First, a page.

• Meanwhile, there may be a situation where the battery pack is discharged, for example due to the operation of a hand-held power tool, during the balancing operation step (S400). In this case, the battery balancing should be stopped to achieve a stable output of the battery pack. In this manner, discharge of the battery pack is checked for each balancing section. That is, whether or not the battery pack is currently discharged to a level above the reference current is continuously checked every balancing section. In other words, the balancing operation condition determination step (S410) is carried out, for example, at intervals of about 125 ms. When it is confirmed that the battery pack was discharged as checked above, the balancing operation step (S420) is temporally stopped. When discharge of the battery pack is complete, the balancing operation step (S420) will re-commence.
  • In summary, according to one embodiment, the balancing check condition determination step (S100) may be carried out with a relatively long interval (for example, about 10 minutes), whereas the balancing operation step (S400) may be carried out with a relatively short interval (for example, about 125 ms). However, the present invention is not limited thereto.
  • FIG. 11 a is a view illustrating changes of voltages between ends of a resistor connected to a battery cell during a balancing process, in a battery cell-balancing method in accordance with one embodiment of the present invention, and FIG. 11 b is a circuit diagram illustrating a balancing circuit and a battery cell corresponding to FIG. 11 a.
  • As shown in FIG. 11 a, the balancing-off state is maintained for about 45 ms, whereas the balancing-on state is maintained for about 80 ms. That is, one cycle has a duration of about 125 ms, as described above. Further, as shown in FIG. 11 b, resistors Ra and Rb may be further connected between the voltage sensing and balancing circuit 120 and the battery cell 110. A balancing resistor R62 and a balancing switch S62 are contained in the voltage sensing and balancing circuit 120.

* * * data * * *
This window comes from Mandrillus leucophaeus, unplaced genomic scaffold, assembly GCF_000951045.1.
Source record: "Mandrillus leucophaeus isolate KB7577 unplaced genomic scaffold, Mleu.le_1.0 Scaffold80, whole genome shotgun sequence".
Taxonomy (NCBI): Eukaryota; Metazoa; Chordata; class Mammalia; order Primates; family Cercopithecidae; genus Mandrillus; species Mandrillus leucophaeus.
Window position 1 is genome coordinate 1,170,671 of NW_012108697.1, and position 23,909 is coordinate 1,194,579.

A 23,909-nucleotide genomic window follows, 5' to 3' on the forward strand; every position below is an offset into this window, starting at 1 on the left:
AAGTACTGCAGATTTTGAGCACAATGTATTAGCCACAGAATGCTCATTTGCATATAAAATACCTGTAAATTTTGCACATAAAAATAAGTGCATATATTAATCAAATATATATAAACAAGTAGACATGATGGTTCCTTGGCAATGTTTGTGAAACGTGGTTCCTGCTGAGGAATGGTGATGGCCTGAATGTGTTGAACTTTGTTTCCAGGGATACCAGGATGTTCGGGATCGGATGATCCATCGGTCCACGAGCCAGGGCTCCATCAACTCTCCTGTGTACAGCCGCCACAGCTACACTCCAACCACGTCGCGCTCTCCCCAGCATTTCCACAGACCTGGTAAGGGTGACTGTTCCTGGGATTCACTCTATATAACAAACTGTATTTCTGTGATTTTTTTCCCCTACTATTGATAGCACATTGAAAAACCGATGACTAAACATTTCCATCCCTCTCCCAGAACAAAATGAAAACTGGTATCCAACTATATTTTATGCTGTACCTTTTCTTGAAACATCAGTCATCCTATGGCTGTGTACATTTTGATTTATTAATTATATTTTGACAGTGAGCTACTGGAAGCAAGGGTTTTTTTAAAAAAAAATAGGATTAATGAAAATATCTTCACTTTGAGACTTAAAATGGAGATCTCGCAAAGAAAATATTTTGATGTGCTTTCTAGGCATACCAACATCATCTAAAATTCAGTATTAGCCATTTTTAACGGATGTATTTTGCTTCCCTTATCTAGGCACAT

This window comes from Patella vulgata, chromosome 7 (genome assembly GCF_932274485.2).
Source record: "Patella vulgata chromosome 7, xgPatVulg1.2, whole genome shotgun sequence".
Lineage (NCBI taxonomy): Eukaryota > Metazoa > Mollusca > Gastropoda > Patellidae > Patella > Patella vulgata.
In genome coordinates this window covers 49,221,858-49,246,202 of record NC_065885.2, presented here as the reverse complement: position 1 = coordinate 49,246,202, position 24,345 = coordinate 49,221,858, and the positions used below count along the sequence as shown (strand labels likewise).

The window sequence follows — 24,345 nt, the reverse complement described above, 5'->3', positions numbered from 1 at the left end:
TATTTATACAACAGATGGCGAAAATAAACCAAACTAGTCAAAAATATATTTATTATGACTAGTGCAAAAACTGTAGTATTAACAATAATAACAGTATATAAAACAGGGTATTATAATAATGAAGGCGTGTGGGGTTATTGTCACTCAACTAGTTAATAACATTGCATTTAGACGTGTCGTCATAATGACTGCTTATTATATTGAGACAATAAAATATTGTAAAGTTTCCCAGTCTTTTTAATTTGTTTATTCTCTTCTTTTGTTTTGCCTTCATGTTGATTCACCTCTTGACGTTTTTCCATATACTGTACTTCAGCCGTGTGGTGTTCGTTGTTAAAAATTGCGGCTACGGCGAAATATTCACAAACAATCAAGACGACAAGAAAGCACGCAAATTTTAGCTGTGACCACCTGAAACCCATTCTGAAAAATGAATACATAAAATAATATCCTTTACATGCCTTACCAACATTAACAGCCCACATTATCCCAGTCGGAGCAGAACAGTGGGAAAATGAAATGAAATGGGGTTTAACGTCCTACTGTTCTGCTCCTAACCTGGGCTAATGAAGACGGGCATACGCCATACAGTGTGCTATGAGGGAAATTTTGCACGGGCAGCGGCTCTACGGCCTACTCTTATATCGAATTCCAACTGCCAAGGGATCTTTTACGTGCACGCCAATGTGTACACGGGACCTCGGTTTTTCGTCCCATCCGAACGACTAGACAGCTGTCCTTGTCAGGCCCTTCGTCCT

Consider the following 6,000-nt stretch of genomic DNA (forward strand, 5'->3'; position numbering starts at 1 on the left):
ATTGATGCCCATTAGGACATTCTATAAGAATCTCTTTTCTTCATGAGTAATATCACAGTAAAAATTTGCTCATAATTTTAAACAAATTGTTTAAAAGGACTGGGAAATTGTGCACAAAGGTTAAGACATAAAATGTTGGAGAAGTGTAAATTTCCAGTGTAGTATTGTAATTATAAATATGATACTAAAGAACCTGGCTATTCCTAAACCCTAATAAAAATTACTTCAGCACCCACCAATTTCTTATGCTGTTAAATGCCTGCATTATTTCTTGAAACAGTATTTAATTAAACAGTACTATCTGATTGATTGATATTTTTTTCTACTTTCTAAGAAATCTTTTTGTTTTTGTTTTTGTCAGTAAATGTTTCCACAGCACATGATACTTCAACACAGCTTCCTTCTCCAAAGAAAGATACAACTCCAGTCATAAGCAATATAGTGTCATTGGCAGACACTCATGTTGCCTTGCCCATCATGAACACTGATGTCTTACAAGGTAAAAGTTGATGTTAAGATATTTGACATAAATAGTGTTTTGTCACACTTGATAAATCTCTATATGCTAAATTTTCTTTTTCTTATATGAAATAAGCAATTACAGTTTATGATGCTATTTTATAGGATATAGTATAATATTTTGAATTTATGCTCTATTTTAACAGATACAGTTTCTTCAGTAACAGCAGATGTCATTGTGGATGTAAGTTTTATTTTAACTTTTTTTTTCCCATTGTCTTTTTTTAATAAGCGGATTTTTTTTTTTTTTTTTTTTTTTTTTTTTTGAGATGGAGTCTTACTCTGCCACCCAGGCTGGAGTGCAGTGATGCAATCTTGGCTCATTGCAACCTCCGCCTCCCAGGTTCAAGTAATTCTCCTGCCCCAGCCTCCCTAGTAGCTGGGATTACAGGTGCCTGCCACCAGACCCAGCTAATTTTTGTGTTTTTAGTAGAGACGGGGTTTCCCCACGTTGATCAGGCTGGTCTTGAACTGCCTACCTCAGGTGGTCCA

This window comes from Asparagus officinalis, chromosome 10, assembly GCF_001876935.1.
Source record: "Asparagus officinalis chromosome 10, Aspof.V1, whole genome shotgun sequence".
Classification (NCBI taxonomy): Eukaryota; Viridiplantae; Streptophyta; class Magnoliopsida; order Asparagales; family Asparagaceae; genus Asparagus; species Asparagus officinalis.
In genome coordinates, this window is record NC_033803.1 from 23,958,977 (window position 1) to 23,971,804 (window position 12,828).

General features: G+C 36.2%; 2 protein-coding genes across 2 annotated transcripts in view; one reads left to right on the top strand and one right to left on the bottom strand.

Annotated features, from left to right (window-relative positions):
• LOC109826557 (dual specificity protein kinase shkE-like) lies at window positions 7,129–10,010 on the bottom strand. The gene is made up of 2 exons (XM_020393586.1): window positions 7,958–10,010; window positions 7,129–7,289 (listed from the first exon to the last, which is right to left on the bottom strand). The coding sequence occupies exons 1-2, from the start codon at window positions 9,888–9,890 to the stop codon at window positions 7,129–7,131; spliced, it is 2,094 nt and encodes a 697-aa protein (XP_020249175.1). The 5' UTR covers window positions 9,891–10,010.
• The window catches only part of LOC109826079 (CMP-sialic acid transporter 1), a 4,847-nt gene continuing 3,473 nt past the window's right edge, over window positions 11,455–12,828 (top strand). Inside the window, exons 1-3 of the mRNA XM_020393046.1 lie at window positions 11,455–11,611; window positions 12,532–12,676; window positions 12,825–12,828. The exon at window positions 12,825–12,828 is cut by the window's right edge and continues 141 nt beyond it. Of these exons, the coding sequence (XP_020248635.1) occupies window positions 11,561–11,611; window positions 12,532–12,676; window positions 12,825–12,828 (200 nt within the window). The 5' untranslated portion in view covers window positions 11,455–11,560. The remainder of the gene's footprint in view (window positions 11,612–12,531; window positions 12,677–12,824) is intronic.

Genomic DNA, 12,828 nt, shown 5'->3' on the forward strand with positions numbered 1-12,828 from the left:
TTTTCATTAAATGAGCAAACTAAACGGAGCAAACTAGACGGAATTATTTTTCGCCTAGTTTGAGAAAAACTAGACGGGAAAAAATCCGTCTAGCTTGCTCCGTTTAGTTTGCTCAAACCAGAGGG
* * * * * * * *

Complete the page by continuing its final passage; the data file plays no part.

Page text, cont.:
• In this manner, for example when the balancing switch S62 is turned-on, the balancing switch S62, the resistor Ra, the battery cell 110, the resistor Rb and the resistor R62 together form a closed circuit, so that the battery cell 110 is discharged with a flow of balancing current. Assuming that a voltage (V3) of the battery cell 110 is 3.0 V, a balancing current flow of about 4.3 mA is calculated according to the following equation.

  • Balancing current=V3/Rt=3.0 V/700 ohm=4.3 mA
  • In the above equation, Rt=R62+Ra+Rb, R62 is about 500±100 ohm, and Ra and Rb may each be 100 ohm.
  • Here, the resistor R62 is included inside an integrated circuit and has an error of about ±100 ohm. For this reason, the balancing current may merely be calculated mathematically, but it may be practically uncertain to obtain an accurate value. If an error of the resistor R62 is significantly greater or smaller than the above-specified range of ±100 ohm, there is also a significant increase of an error in practical balancing current.
  • As shown in FIG. 11 a, for example the voltages between ends of the resistor Ra were measured in the balancing-off section and the balancing-on section, respectively. The voltage (V3) between ends of the resistor Ra is further increased by about 450 mV in the balancing-off section. Therefore, the current is calculated as follows.

  • Current=V3/Ra=450 mV/100 ohm=4.5 mA
  • From these results, it can be seen that the balancing current calculated using the total resistance (Rt) and the current calculated using one resistance (Ra) alone are substantially the same. Therefore, it can be confirmed that the resistor R62 provided in the integrated circuit is within the error range, and consequently a reasonable level of the balancing current is allowed to flow.